" knows what one is saying with such a sentence only if one knows what domain one is quantifying over. If we are discussing anything as complex as the reals - equivalently second order arithmetic - and mean to quantify over the "intended model" - that is, do not specify some constructable model as our domain - then we do not know what we are quantifying over. Thus, we do not know what we are saying when we make claims with second order arithmetic quantifiers."

That's all for this edition. The next Carnival will open at Talking Philosophy on December 10th.

Notes on Timothy Williamson’s Lecture “Logics as Scientific Theories”

Over at Scholardarity I've posted my notes on Timothy Williamson’s lecture “Logics as Scientific Theories” which was given at U.C. Berkeley on November 1st.

Friday, November 02, 2012

A Summary of Mackie’s “The Subjectivity of Values”

I've posted a summary of J.L. Mackie's article "The Subjectivity of Values" in Philosophy Notes at Scholardarity.

Here's an excerpt:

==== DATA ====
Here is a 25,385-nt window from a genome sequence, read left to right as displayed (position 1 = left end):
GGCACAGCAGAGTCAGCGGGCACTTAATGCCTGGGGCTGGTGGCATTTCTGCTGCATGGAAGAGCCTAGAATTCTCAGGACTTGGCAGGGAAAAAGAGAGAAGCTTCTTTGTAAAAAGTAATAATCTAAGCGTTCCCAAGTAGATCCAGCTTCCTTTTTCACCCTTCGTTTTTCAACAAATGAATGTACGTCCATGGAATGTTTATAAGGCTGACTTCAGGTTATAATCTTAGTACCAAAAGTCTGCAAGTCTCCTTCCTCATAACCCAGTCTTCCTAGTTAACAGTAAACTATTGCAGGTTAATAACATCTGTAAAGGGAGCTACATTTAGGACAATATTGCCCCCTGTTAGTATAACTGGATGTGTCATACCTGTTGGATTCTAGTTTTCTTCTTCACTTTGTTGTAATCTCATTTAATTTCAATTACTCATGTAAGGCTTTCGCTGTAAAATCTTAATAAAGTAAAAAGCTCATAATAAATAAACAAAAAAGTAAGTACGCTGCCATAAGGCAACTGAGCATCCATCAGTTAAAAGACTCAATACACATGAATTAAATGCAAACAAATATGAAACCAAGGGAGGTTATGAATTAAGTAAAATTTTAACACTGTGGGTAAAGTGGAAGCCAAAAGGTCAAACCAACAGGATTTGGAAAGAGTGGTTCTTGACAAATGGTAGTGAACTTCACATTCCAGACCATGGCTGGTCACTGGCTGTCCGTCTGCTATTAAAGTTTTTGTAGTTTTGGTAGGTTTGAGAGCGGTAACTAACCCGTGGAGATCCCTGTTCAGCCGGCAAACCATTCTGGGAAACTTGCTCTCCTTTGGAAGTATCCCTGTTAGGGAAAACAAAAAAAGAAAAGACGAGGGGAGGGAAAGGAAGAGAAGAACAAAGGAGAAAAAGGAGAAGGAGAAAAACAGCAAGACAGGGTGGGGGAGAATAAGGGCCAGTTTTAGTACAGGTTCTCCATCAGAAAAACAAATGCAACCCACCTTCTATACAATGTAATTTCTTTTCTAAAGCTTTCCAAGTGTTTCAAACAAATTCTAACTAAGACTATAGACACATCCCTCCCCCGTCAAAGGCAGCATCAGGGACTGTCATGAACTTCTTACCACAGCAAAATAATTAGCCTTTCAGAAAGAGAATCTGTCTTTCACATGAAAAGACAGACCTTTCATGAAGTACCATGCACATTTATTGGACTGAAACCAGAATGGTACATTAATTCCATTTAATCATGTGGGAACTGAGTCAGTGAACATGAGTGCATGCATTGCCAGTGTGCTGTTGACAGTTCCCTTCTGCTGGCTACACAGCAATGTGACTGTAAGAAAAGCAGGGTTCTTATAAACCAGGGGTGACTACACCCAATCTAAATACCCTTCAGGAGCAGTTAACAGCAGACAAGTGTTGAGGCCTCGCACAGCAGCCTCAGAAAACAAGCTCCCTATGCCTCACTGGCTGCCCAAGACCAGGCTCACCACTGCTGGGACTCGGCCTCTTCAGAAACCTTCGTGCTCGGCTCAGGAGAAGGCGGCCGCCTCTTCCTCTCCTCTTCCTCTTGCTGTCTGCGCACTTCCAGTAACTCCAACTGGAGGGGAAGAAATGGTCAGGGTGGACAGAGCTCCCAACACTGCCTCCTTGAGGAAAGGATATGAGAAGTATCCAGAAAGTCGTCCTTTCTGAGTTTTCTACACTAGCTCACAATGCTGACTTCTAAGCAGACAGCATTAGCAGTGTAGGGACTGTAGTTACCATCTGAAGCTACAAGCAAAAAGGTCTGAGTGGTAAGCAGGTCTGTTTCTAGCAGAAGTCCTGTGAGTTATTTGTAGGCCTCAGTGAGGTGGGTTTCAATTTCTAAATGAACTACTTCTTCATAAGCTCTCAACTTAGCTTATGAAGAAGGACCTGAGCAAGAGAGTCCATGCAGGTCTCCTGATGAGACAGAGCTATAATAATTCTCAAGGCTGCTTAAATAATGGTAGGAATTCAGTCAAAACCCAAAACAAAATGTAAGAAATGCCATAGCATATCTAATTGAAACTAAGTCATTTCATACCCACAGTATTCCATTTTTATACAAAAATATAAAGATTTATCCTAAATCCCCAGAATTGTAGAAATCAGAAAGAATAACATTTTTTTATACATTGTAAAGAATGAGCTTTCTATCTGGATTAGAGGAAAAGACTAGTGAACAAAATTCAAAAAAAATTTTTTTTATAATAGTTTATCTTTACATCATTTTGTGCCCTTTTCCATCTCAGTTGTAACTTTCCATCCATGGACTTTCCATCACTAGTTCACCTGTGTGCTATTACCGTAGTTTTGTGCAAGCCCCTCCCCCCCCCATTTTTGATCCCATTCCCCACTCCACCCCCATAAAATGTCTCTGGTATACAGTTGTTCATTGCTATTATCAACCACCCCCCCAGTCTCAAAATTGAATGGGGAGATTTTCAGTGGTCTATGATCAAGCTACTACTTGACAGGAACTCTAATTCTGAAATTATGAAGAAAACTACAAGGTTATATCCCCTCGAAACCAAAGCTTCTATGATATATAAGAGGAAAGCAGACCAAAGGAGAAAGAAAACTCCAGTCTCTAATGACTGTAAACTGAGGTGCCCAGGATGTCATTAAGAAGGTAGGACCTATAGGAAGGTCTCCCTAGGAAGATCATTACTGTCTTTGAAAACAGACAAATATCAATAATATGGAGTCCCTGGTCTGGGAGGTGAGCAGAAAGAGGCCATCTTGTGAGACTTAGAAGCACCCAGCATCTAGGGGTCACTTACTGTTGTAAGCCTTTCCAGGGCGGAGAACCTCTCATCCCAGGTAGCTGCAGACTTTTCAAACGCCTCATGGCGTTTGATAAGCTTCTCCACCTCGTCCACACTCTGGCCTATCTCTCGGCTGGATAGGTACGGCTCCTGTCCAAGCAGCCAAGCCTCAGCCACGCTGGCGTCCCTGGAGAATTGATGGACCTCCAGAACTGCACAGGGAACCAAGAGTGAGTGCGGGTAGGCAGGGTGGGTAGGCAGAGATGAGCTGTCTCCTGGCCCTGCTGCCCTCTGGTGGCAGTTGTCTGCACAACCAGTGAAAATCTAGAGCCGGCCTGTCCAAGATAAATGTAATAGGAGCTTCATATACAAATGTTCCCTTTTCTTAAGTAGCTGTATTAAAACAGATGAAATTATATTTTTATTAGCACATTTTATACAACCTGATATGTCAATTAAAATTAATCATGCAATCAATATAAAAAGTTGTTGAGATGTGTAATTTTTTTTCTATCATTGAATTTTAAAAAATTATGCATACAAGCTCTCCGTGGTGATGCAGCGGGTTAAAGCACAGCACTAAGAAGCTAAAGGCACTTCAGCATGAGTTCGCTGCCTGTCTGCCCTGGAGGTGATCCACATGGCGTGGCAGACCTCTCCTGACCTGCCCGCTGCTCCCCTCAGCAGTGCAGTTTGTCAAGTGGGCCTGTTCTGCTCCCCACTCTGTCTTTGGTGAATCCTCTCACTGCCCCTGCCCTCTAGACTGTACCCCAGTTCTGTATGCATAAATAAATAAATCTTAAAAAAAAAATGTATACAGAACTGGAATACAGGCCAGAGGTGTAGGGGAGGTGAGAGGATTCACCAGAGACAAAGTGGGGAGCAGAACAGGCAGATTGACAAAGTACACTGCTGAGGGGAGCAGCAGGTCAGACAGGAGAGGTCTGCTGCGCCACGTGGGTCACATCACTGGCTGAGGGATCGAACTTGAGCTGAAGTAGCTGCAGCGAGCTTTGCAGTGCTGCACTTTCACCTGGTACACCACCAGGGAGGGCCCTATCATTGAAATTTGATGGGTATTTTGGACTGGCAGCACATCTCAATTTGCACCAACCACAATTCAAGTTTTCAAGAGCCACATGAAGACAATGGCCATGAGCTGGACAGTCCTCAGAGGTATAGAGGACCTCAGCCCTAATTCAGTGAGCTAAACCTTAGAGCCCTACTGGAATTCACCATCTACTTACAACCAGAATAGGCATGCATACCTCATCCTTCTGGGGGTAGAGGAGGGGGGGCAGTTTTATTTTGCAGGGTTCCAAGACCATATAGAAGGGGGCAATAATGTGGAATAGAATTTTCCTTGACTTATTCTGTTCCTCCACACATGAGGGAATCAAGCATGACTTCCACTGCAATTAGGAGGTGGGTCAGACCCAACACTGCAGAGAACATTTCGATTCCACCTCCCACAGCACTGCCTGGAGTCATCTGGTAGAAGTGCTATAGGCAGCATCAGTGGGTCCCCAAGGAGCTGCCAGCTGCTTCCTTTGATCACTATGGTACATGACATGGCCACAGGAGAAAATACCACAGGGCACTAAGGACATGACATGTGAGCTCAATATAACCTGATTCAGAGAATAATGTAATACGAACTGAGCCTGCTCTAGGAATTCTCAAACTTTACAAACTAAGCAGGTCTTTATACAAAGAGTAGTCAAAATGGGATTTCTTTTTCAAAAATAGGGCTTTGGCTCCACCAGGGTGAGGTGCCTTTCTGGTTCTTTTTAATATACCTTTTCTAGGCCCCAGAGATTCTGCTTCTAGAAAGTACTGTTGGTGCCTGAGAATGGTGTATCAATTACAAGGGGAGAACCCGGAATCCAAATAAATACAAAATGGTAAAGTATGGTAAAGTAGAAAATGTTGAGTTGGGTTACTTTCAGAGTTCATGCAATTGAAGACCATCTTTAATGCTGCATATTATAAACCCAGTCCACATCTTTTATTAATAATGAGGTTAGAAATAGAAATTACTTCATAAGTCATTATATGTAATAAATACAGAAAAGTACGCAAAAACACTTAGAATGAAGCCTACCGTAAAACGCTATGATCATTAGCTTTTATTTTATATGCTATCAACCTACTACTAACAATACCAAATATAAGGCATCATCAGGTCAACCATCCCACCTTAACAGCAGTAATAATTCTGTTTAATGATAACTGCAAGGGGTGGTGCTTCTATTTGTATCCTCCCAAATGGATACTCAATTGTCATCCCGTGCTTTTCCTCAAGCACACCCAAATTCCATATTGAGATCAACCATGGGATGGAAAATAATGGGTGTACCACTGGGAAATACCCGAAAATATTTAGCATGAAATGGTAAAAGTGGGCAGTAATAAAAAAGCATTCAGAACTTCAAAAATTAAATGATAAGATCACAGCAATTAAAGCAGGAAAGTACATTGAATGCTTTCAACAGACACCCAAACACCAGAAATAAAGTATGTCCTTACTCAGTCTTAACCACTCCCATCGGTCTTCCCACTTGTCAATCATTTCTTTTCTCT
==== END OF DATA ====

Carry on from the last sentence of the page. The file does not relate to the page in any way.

In his essay “The Subjectivity of Values”, J.L. Mackie aims to show that values are not built into the structure of the universe. He begins by clarifying his position, addressing possible reactions and trying to prevent misunderstandings. Some would reject Mackie’s thesis as being morally subversive, others would accept it as a platitude, and still others would say that the question of whether there are objective values is itself illegitimate. Mackie’s thesis applies to all purportedly objective values, not just moral ones. Also, his thesis is a second-order rather than a first-order claim: It states that our values have nothing objective corresponding to them, but one who accepts this claim is not thereby committed to adopt any particular attitude towards private conduct or public policy. One can think that values are ultimately subjective while still valuing things, practices, or states of affairs—or perhaps not valuing much of anything at all—because valuing something does not presuppose that valuing it has an ontological ground.